So, decades later, many of the original campaigners now long gone, you can see their offspring enjoying a whisky, a round of golf, a ride on their yacht, toasting their success. The master plan is finally taking hold in the US and Europe, the global economic crisis almost certainly a design of their cadre's original making.

Is it all a conspiracy? Chaos theory, of course, is a counter-balance to this line of thinking, but the point is, in fact, moot. There has clearly been a fairly concerted effort by the hands of a wealthy elite to bring us to our current state of play.

The question is, do we simply accept their interim victory as a fait accompli? Or can we learn from their lessons? Like any real campaigner, I'm not prepared to accept defeat, even one of this magnitude. I'm inspired by the Occupy Wall Street movement taking off in the US, but simply showing dissent isn't enough. Let's learn from the right. We now need to take a long-term, strategic view, mapping out not just what we don't like and want to change, but also who we need to influence, and precisely how.

This is not a short-term project. But the sooner we do this, the more likely we will, in our old age, still be enjoying public services, watching our children have access to education, drinking clean water under green trees and a clean sky, and looking back on a campaign well fought and well won.

Deborah Doane is the Director of the World Development Movement

Ukip's Nigel Farage and Paul Nuttall. Photo: Getty
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Is the general election 2017 the end of Ukip?

Ukip led the way to Brexit, but now the party is on less than 10 per cent in the polls. 

Ukip could be finished. Ukip has only ever had two MPs, but it held an outside influence on politics: without it, we’d probably never have had the EU referendum. But Brexit has turned Ukip into a single-issue party without an issue. Ukip’s sole remaining MP, Douglas Carswell, left the party in March 2017, and told Sky News’ Adam Boulton that there was “no point” to the party anymore.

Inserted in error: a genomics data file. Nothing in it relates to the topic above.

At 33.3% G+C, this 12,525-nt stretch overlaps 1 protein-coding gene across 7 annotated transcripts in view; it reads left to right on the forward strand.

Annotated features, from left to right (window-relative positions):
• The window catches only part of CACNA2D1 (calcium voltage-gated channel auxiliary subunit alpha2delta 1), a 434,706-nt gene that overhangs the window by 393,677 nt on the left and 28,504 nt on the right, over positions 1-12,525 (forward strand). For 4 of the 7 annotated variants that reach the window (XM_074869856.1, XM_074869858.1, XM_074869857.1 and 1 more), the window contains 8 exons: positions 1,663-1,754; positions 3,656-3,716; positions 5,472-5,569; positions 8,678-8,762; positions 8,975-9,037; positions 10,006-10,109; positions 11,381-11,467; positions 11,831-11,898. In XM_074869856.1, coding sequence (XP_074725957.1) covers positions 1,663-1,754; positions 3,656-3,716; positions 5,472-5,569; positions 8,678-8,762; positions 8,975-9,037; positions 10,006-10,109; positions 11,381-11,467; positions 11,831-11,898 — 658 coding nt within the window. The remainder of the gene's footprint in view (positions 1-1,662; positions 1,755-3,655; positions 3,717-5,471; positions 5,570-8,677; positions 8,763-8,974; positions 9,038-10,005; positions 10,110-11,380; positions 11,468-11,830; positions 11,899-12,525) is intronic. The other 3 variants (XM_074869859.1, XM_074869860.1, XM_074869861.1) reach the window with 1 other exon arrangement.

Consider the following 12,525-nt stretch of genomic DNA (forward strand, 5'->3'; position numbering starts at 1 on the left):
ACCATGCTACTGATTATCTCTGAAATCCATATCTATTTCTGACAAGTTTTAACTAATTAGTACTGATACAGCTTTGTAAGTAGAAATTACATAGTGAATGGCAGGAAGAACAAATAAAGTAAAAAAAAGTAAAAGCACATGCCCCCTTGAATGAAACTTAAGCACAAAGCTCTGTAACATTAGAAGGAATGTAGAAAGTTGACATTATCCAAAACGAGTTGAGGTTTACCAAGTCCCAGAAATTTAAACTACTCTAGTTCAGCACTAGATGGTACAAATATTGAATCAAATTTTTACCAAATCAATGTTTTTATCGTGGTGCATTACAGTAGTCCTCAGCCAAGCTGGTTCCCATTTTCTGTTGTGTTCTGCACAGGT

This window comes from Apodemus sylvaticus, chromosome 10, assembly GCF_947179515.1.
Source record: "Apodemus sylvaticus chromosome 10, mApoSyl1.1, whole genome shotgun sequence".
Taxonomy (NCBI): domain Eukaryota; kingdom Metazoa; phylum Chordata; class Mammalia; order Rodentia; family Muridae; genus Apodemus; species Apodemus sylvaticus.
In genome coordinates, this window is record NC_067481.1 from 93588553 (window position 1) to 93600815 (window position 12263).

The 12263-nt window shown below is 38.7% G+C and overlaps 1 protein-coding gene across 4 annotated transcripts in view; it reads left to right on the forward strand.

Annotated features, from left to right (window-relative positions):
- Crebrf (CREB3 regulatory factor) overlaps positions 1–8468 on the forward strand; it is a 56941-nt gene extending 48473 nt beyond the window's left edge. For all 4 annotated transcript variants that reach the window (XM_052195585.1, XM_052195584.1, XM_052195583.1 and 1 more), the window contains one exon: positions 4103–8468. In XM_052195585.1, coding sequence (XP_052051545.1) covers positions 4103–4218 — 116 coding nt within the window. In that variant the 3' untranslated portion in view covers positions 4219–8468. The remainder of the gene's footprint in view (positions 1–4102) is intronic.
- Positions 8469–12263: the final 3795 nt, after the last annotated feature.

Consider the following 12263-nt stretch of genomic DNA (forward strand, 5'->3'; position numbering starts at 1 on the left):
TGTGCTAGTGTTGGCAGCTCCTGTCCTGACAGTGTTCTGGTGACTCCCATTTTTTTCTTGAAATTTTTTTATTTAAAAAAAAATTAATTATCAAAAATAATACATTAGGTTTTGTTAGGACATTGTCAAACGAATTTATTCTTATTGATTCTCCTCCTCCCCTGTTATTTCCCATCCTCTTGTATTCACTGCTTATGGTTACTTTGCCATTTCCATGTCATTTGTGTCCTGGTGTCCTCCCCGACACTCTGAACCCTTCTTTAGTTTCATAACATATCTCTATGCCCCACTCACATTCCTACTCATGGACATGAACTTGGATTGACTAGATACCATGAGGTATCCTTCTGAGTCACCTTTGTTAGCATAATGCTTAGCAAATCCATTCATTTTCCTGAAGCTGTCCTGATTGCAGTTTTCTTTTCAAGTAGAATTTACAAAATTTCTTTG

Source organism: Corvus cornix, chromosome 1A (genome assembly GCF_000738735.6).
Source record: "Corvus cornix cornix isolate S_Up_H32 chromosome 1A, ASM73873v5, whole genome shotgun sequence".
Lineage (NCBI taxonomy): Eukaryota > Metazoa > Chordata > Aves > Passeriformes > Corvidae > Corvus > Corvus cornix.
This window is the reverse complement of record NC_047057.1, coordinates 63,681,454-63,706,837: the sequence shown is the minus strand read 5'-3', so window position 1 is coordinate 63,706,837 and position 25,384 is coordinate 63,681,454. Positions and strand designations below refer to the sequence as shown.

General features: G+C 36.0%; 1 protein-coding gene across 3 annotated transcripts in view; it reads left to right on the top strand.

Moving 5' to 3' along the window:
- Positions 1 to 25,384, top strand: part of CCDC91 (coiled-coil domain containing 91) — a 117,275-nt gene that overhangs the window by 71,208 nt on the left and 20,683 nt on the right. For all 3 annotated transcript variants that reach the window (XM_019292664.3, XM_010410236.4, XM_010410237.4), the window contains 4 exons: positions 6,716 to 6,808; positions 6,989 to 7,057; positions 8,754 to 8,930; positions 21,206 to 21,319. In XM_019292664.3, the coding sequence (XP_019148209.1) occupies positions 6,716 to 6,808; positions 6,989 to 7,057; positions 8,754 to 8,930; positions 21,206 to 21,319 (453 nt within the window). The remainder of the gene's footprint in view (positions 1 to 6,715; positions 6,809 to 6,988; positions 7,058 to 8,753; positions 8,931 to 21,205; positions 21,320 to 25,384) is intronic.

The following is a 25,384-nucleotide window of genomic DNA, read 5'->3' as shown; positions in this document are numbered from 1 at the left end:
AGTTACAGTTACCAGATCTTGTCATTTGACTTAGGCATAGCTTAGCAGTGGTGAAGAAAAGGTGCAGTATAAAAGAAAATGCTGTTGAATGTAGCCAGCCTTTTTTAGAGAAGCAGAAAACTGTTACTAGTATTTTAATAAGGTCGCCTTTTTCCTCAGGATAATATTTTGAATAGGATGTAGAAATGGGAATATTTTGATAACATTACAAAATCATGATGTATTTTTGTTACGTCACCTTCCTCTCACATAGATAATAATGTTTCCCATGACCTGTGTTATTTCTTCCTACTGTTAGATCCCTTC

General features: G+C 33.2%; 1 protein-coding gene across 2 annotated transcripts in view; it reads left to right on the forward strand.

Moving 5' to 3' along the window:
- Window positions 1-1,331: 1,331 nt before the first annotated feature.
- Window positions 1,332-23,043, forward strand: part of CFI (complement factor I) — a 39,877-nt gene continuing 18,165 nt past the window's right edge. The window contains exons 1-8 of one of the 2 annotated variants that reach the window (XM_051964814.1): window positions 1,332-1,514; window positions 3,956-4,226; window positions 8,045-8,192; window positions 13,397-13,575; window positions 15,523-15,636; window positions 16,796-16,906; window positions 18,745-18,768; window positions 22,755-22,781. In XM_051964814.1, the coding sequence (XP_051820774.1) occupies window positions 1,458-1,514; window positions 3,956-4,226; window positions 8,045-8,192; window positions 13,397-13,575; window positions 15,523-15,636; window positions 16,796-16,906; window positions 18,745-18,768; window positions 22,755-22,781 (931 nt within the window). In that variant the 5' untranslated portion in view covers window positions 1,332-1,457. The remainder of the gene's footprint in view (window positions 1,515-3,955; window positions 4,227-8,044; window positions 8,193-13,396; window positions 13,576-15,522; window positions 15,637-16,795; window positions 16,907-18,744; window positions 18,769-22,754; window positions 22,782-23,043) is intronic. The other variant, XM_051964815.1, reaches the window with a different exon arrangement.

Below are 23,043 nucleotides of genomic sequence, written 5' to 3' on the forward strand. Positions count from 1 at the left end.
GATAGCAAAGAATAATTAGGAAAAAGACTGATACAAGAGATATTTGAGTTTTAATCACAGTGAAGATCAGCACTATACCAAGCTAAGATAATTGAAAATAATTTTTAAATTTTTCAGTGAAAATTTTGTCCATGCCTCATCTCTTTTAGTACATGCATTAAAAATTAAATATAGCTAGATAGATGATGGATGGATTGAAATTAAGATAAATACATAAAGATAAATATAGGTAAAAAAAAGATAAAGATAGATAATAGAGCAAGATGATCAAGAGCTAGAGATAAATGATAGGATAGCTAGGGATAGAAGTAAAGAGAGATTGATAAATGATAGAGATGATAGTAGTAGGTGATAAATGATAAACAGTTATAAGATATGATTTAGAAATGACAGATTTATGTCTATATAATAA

Not everyone in Ukip has given up, though: Nigel Farage told Peston on Sunday that Ukip “will survive”, and current leader Paul Nuttall will be contesting a seat this year. But Ukip is standing in fewer constituencies than last time thanks to a shortage of both money and people. Who benefits if Ukip is finished? It’s likely to be the Tories. 

Is Ukip finished? 

What are Ukip's poll ratings?

Ukip’s poll ratings peaked in June 2016 at 16 per cent. Since the leave campaign’s success, that has steadily declined so that Ukip is going into the 2017 general election on 4 per cent, according to the latest polls. If the polls can be trusted, that’s a serious collapse.

Can Ukip get anymore MPs?

In the 2015 general election Ukip contested nearly every seat and got 13 per cent of the vote, making it the third biggest party (although is only returned one MP). Now Ukip is reportedly struggling to find candidates and could stand in as few as 100 seats. Ukip leader Paul Nuttall will stand in Boston and Skegness, but both ex-leader Nigel Farage and donor Arron Banks have ruled themselves out of running this time.

How many members does Ukip have?

Ukip’s membership declined from 45,994 at the 2015 general election to 39,000 in 2016. That’s a worrying sign for any political party, which relies on grassroots memberships to put in the campaigning legwork.

What does Ukip's decline mean for Labour and the Conservatives? 

The rise of Ukip took votes from both the Conservatives and Labour, with a nationalist message that appealed to disaffected voters from both right and left. But the decline of Ukip only seems to be helping the Conservatives. Stephen Bush has written about how in Wales voting Ukip seems to have been a gateway drug for traditional Labour voters who are now backing the mainstream right; so the voters Ukip took from the Conservatives are reverting to the Conservatives, and the ones they took from Labour are transferring to the Conservatives too.

Ukip might be finished as an electoral force, but its influence on the rest of British politics will be felt for many years yet.